This course covers the principles of organ and organ system physiology in plants and animals,  together with ecology and the course of evolution. A survey of the various plant and animal groups is included in the laboratory section of this course.  Biology 6 and Biology 7 satisfy the requirements of lower division  biological science majors, pre-medical, pre-dental and pre-pharmacy majors. 

Note: Many four-year institutions recommend the completion of both Biology 6 and 7 as a core program.

Textbook:  Campbell's Biology. Urry et al. Pearson Publishing

Lab Manual: Biology 7 Lab Manual. Spring 2018. Vered Mirmovitch, PhD & Patricia Zuk, PhD. (Available at WLAC Bookstore) 

Pre-requisite: Biology 3A/3B (or Biology 6) or equivalent college-level biology 

Recommended: English 28

Transfer: UC/CSU

Student Learning Outcomes:

At the end of the semester, the student will be able to:

1. Understand the principles of taxonomy and how it works & how molecular genetics has changed taxonomy

2. Understand the differences between a prokaryotic and a eukaryotic cell and how each are structured 

 

 

FIELD BIOLOGY  - BIOLOGY 10 (3 Units)

Students examine biological principles including evolution, adaptation and scientific methods using the local environment. Includes the role of climate in the distribution of plant and animal species and a systematic survey of the common local plants, aquatic and terrestrial invertebrates, birds, and mammals.

Textbook:  

Pre-requisite: None

Recommended: English 28

Transfer: UC/CSU

Student Learning Outcomes:

At the end of the semester, the student will be able to:

1. Explain how a species can change using a Darwinian explanation.

2. Explain how different biotic and abiotic factors effect species distribution and population dynamics

 

 

GENETIC ANALYSIS & BIOTECHNOLOGY  - BIOLOGY 110 (4 Units)

This course is designed for Life Science majors as a continuance of their general biology studies. This course provides a comprehensive introduction to molecular genetics, genomics and genetic analysis, whereby students examine topics such as the molecular biology of DNA and RNA, chromosome analysis, population genetics and genomes. This course also provides a comprehensive introduction to the science of biotechnology by providing the theory of current laboratory procedures, together with and hands-on experience.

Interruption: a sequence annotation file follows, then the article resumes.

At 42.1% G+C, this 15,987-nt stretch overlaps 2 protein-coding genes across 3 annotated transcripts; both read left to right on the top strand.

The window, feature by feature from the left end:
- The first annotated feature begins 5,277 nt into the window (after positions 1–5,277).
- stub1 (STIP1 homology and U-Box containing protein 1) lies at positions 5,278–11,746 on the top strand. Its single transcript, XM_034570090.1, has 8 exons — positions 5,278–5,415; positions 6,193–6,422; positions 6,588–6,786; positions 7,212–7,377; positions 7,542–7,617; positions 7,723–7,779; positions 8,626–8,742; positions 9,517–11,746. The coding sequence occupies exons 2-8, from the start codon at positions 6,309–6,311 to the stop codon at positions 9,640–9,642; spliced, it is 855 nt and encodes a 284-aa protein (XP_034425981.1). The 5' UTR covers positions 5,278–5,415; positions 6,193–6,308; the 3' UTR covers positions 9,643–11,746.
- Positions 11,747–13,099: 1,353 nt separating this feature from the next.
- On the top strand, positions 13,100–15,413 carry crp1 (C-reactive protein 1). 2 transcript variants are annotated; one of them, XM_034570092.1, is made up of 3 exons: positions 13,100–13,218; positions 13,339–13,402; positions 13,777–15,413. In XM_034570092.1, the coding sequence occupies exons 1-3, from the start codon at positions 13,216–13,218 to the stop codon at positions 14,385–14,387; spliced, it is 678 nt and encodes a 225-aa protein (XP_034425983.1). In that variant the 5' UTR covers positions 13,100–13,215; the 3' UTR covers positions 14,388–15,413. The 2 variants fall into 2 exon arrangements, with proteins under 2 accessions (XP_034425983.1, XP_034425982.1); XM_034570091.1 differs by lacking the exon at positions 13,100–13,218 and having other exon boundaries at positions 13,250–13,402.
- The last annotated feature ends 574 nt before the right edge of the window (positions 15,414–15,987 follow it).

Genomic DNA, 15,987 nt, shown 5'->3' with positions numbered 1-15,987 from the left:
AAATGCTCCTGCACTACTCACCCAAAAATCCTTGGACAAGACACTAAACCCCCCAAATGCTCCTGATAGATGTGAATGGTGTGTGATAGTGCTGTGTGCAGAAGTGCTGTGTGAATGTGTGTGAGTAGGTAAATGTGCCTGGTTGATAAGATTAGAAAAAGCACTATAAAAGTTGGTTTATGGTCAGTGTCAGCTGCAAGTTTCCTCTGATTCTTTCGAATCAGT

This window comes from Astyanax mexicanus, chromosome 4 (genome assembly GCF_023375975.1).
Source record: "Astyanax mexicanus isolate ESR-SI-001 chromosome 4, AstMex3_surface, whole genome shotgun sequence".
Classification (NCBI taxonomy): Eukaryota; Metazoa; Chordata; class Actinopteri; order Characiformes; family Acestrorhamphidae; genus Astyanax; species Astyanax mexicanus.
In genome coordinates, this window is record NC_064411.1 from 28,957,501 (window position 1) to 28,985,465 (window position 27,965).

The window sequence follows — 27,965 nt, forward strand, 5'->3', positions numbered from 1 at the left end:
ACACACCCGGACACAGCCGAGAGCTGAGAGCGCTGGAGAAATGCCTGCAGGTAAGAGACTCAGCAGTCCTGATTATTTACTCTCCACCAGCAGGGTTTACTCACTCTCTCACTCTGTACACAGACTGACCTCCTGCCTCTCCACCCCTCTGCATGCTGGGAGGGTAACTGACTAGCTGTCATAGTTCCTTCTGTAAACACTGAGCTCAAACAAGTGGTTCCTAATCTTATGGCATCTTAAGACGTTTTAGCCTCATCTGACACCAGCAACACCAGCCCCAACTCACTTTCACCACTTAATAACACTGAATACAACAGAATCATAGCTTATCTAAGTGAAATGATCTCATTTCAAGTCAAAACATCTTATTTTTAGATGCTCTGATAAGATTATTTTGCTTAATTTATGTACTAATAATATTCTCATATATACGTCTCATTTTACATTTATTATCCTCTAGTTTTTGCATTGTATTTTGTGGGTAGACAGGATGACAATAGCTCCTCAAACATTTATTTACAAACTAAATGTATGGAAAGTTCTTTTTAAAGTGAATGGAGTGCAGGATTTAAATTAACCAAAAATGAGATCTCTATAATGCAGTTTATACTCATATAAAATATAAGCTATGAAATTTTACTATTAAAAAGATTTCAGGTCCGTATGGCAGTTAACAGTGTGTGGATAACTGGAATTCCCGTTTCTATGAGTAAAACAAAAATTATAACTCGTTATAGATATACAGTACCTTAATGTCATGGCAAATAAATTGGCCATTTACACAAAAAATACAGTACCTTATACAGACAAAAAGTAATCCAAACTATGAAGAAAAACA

Textbook:  contact professor for textbook information

Lab Manual: Biology 110 Lab Manual. Summer 2018.  Patricia Zuk, PhD. (Available at WLAC Bookstore)

Pre-requisite:  Biology 6, Chemistry 101, Math 125

Recommended: English 28

Transfer: UC/CSU

Student Learning Outcomes:

At the end of the semester, the students should understand and be able to explain the fundamental concepts of the following:

  1. What a genome is
  2. Mendelian genetics and the chromosomal basis of inheritance including the laws of segregation and independent assortment
  3. What is a genetic mutation and where do they occur?

 

MICROBIOLOGY  - MICRO 20 (4 Units)

Study of microorganisms, including their structure, metabolism, methods of multiplying, and  classification. The techniques used to control microorganisms and the human body’s defenses against microbial attack are emphasized. The laboratory covers the microscopic examination of microorganisms, aseptic techniques, the cultivation of bacteria, the effects of antimicrobial agents, and the influence of the environment on bacterial growth.

Textbook:  Microbiology: an Introduction. G.R. Tortora, B.R. Funke, & C.L. Case.   Benjamin Cummings Publishing Co. 12th edition

Lab Manual: Microbiology Laboratory Theory & Application, Brief 3rd ed. Leboffe, Pierce.  Morton Publishing Company. Customized for WLAC (Available at Bookstore)

Pre-requisite:  Biology 3A/3B (or Biology 6) or college-level biology

Recommended: English 28

Transfer: UC/CSU

Student Learning Outcomes:

At the end of the semester, the student will be able to:

1. Understand the physiology, molecular composition, identification and microorganisms, and the structure and replication of infectious particles 

2. Understand and discuss the characteristics of infectious diseases, and the molecular and cellular principles of the human immune response to them.